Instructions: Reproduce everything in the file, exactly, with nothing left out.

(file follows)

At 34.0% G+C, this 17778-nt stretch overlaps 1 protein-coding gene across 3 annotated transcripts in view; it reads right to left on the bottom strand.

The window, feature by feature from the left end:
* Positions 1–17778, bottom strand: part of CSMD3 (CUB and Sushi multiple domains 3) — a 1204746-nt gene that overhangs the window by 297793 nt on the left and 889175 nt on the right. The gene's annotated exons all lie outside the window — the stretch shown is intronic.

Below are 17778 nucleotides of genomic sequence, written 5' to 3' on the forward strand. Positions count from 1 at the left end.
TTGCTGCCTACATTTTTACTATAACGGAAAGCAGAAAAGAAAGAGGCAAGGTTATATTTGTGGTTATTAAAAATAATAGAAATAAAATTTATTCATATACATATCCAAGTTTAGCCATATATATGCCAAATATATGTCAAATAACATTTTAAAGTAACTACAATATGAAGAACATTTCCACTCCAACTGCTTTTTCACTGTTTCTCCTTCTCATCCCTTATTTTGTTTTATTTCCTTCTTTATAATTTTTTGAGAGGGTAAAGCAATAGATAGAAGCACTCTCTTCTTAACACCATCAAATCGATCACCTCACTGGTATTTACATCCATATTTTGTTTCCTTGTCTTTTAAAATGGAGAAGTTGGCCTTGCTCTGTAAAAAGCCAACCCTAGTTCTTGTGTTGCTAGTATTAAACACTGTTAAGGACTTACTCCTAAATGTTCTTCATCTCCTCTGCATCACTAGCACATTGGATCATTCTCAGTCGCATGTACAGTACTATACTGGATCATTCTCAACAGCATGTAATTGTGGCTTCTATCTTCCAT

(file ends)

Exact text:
At 34.0% G+C, this 17778-nt stretch overlaps 1 protein-coding gene across 3 annotated transcripts in view; it reads right to left on the bottom strand.

The window, feature by feature from the left end:
* Positions 1–17778, bottom strand: part of CSMD3 (CUB and Sushi multiple domains 3) — a 1204746-nt gene that overhangs the window by 297793 nt on the left and 889175 nt on the right. The gene's annotated exons all lie outside the window — the stretch shown is intronic.

Below are 17778 nucleotides of genomic sequence, written 5' to 3' on the forward strand. Positions count from 1 at the left end.
TTGCTGCCTACATTTTTACTATAACGGAAAGCAGAAAAGAAAGAGGCAAGGTTATATTTGTGGTTATTAAAAATAATAGAAATAAAATTTATTCATATACATATCCAAGTTTAGCCATATATATGCCAAATATATGTCAAATAACATTTTAAAGTAACTACAATATGAAGAACATTTCCACTCCAACTGCTTTTTCACTGTTTCTCCTTCTCATCCCTTATTTTGTTTTATTTCCTTCTTTATAATTTTTTGAGAGGGTAAAGCAATAGATAGAAGCACTCTCTTCTTAACACCATCAAATCGATCACCTCACTGGTATTTACATCCATATTTTGTTTCCTTGTCTTTTAAAATGGAGAAGTTGGCCTTGCTCTGTAAAAAGCCAACCCTAGTTCTTGTGTTGCTAGTATTAAACACTGTTAAGGACTTACTCCTAAATGTTCTTCATCTCCTCTGCATCACTAGCACATTGGATCATTCTCAGTCGCATGTACAGTACTATACTGGATCATTCTCAACAGCATGTAATTGTGGCTTCTATCTTCCAT